The North West, as might be expected, has a wealth of material.

I have learned a lot from studying these articles, about quite unexpected things.  I now know that the RSPCA was formed before the NSPCC, and that soldiers' belts were designed to be used as weapons.  I have also learned rather more about horse diseases than I really wanted to know!

Cheshire Observer

The Cheshire Observer considered itself as a rather better class of newspaper. and not the equivalent of the "red top tabloids" of today.  One of its comments pages records that the Liverpool Mercury had printed  a small "page filler" article saying that a canal boatman had decapitated his paramour, and that virtually every newspaper - apart from the Cheshire Observer of course - had reproduced this information, although it was not true.

I have, indeed, found  this tale in pretty well every newspaper archive.  Here is the version from the Oxford Mail :-

September 2 1865   DREADFUL MURDER IN CHESHIRE   At a late hour on Saturday night last, information reached Crewe that a boatman, in the employ of the Shropshire Union Canal Company, committed a most brutal murder on his wife, at Calveley, six miles from Crewe.  The perpetrator of the deed severed the head with a razor, all but a ligament of the skin. He has been apprehended.

Here a list of boatman names from the articles in the Cheshire Observer.


Boatman names - Cheshire Observer (45kb)

And here are the actual articles.

Cheshire Observer - articles (718kb)


Chester Chronicle
Old Quay Locks, Runcorn

Articles from the Chester Chronicle, dates 1797 to 1870 and 1914 to 1918.

There are two major articles here.  One is an account of the killing of flatman Richard Maddocks by John Whitfield, a respectable farmer from Winnington.  To those of us of a certain age, the accounts read like an 1818 version of the film "Straw Dogs".  After the killing, John Whitfield headed home, where he locked all the doors and windows and barricaded himself into the house - perhaps a wise move, because when word of the killing got out, a group of flatmen congregated outside the property and attempted to break in.

Names from Chester Chronicle (43kb)

The second is the 1827 account of a court case, when the Corporation of Liverpool took the proprietors of the Mersey and Irwell Navigation Company to court. stating that the navigation of the Mersey had been compromised by the extraction of water for the new canal.

Finally, a cautionary tale from 1858, when 10 year old Jane Johnston, the daughter of a flatman, fell headfirst down a privy at the timber wharf at Plumbe Street and was asphyxiated.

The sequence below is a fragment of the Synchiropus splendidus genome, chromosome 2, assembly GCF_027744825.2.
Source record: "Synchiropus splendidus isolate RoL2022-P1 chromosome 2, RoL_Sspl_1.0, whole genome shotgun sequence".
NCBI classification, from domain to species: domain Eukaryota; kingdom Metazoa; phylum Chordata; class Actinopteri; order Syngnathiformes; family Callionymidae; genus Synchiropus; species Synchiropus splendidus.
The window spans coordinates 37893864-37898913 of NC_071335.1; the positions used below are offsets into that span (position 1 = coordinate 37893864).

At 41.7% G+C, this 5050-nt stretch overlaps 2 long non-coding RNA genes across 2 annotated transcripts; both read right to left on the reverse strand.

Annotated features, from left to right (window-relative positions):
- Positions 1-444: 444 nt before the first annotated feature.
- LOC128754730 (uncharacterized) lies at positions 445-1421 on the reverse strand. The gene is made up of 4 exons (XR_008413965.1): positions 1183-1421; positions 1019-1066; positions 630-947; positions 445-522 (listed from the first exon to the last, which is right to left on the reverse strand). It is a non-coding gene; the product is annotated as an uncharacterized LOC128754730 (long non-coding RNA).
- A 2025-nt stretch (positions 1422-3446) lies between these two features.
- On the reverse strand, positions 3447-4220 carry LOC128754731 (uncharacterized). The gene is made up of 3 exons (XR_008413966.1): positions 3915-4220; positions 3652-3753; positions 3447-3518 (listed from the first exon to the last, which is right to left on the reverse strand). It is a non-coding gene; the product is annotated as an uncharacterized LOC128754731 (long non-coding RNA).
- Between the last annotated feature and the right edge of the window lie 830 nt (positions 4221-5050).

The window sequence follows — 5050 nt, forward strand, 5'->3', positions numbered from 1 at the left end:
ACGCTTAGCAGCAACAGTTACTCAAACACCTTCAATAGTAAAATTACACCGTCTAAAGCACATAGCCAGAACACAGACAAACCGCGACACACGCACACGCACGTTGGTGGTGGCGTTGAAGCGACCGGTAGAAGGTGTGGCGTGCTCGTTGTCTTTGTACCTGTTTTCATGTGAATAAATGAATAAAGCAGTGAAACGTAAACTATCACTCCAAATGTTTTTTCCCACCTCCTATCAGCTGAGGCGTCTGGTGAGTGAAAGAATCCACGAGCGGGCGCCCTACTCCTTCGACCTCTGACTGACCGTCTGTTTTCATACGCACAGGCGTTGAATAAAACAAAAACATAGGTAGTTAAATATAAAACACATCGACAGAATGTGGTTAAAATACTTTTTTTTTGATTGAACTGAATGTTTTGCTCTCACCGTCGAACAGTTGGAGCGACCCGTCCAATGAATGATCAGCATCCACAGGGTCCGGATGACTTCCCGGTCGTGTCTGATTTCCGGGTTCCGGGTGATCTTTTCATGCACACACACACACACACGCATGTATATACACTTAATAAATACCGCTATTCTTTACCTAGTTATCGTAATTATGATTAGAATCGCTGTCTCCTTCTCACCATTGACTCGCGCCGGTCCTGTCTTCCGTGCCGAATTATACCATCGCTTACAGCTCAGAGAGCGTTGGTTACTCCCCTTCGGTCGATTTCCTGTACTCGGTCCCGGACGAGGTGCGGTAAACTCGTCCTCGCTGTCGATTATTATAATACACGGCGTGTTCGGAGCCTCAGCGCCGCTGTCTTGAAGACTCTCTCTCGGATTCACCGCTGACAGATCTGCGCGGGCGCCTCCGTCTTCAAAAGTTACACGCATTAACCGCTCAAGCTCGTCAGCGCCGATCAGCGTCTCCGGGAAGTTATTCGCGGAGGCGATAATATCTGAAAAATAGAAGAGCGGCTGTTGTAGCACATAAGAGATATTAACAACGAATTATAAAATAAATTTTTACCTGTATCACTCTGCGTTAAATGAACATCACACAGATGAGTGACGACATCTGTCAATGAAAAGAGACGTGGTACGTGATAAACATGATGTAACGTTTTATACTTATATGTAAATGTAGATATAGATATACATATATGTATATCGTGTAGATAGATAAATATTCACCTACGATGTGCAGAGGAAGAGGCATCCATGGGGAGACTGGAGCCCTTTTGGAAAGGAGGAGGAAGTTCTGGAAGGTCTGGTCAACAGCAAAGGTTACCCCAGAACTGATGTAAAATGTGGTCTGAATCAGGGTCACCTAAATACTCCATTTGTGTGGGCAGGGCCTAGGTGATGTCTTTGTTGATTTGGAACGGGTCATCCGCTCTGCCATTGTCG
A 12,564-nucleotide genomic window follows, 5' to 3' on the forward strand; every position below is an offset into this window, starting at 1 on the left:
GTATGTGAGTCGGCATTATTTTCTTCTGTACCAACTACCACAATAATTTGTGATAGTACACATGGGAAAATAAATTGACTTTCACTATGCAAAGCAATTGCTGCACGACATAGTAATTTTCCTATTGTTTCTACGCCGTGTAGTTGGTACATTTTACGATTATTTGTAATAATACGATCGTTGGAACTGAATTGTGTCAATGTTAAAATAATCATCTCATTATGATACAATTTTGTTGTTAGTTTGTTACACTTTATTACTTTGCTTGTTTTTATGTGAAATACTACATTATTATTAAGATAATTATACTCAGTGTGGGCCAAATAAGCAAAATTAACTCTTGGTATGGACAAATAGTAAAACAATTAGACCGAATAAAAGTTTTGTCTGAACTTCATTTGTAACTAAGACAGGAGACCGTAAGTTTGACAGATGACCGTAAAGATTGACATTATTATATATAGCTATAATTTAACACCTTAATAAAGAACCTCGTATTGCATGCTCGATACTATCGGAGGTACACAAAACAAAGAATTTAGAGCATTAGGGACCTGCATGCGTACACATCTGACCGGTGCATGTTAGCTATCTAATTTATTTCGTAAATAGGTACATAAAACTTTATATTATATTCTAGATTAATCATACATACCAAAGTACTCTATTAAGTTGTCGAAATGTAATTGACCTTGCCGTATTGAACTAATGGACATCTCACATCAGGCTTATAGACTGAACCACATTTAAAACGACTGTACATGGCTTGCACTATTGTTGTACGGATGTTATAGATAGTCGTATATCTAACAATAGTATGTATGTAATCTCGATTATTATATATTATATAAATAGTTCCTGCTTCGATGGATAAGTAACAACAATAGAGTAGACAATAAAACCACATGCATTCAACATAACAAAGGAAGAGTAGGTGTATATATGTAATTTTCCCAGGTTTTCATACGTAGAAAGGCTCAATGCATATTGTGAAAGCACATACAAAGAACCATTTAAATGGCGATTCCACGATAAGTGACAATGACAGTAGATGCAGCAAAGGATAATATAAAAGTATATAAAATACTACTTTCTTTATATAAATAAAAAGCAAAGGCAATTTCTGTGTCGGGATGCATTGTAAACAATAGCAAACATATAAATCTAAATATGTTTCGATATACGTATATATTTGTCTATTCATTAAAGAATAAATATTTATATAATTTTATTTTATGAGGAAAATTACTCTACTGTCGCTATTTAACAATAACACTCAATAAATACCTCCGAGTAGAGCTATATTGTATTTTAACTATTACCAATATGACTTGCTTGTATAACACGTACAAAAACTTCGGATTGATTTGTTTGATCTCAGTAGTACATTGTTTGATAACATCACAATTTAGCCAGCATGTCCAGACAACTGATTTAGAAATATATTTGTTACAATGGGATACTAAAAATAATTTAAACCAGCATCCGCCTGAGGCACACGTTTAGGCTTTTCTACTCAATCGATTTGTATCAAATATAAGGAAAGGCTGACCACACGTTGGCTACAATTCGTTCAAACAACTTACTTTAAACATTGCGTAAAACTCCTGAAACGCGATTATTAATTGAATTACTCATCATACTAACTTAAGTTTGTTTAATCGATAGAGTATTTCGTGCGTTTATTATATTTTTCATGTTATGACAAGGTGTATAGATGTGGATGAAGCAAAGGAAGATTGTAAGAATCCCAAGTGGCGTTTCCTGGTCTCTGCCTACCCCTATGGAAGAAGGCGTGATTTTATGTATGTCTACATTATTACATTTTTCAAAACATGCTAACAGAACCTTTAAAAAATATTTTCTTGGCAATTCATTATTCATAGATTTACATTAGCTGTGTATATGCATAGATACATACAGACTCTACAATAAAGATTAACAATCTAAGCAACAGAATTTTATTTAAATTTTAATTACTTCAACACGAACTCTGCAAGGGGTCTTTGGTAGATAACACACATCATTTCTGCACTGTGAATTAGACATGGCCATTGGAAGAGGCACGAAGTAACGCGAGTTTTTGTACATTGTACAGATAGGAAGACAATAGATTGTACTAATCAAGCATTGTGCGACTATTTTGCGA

The photograph is the Old Quay Locks at Runcorn.

Articles from Chester Chronicle (826kb)


Warrington Guardian
Barge Coronation at Preston Brook

Document One : 1859, 1865, 1873

Includes details of an assault case from August 1865 involving Ann Bostock, wife of James Bostock, waterman and PC Thomas Williamson, a Runcorn police officer.  The Bostocks and Williamsons were neighbours, and PC Williamson was plainly fed up with the Bostocks' unruly behaviour.  But his reaction didn't go down too well with his superiors.

In June 1873, Thomas Hill escaped a conviction for being drunk and riotous after falling down outside the Red Lion Inn in Middlewich, by claiming that he was unsteady on his feet after an accident a few years before, when he broke his hip and thigh.

Names from Warrington Guardian Document 1 (55kb)

Document Two : 1877, 1889, 1903

In July 1877, John Hurst tried unsuccessfully to claim demurrage from Mr Falk, a salt merchant, for delaying the unloading of his flat.

Thomas Smith, captain of the narrowboat Elba, said of his mate on the boat, Samuel Chorlton, who was drowned in the Iron Ore Dock at Runcorn in March 1903, "He had a drop of beer to do him good once in a way, but was a steady man".

Names from Warrington Guardian Document 2 (52kb)

More general information about Warrington can be found at, which also has a link to the Sankey Canal website.


Nantwich Guardian
Canal at Runcorn

The first document includes details of an affray between boatmen in Lowlands Road, Runcorn, in which Frederick Orme had his jaw broken.  John Bailey and Richard Cresswell were also involved, Bailey kicking PC Sweeney and biting his finger.

A case of May 1880 shows the rules on "bona fide" travellers were often abused by boatmen to get drink out of hours.

The picture is the canal at Runcorn in the early 1950s.

Names from Nantwich Guardian 1871 to 1880 (54kb)

Canal Street, Runcorn

In January 1884, Runcorn's answer to the Artful Dodger, 10 year old Thomas John Oliver, was found guilty of pickpocketing.

Two loading accidents in which members of boat families were drowned are detailed here.  The first, from May 1883, happened at Runcorn Tidal Dock, when the boat of the Musker family capsized when being loaded with stone.  And ten years later, in September 1893, two of the children of Thomas Theobald were drowned when one of their two boats capsized when loading at Brunner Mond's.

I believe the image may be Canal Street in Runcorn, but would be interested if anyone could confirm or disprove this.

Names from Nantwich Guardian 1881 to 1899 (54kb)

In July 1914, John Meredith and his family were luckier, escaping their sinking boat after their dog woke them up by jumping on the bed and barking.

There are some pictures and information on canals in Runcorn on the website of the Runcorn Historical Society

Names from Nantwich Guardian 1900 to 1919 (50kb)